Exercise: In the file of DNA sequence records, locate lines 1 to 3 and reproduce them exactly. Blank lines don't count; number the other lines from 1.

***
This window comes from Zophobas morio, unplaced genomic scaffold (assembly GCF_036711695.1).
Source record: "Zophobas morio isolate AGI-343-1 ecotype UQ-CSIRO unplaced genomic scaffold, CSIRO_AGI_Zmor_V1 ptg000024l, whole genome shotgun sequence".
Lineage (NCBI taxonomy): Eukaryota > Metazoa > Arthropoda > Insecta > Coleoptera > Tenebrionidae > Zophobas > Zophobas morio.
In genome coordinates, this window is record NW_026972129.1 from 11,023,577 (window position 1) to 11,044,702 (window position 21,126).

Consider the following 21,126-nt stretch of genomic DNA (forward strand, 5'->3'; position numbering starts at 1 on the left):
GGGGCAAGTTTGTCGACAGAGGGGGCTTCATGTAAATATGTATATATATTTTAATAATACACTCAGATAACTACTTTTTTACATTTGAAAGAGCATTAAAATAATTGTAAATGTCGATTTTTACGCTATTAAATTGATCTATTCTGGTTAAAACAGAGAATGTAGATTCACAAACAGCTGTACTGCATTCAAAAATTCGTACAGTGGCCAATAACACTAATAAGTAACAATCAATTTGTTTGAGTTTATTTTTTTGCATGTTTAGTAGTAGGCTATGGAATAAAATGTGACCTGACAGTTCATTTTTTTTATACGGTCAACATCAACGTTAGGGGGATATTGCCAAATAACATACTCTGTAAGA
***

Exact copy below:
This window comes from Zophobas morio, unplaced genomic scaffold (assembly GCF_036711695.1).
Source record: "Zophobas morio isolate AGI-343-1 ecotype UQ-CSIRO unplaced genomic scaffold, CSIRO_AGI_Zmor_V1 ptg000024l, whole genome shotgun sequence".
Lineage (NCBI taxonomy): Eukaryota > Metazoa > Arthropoda > Insecta > Coleoptera > Tenebrionidae > Zophobas > Zophobas morio.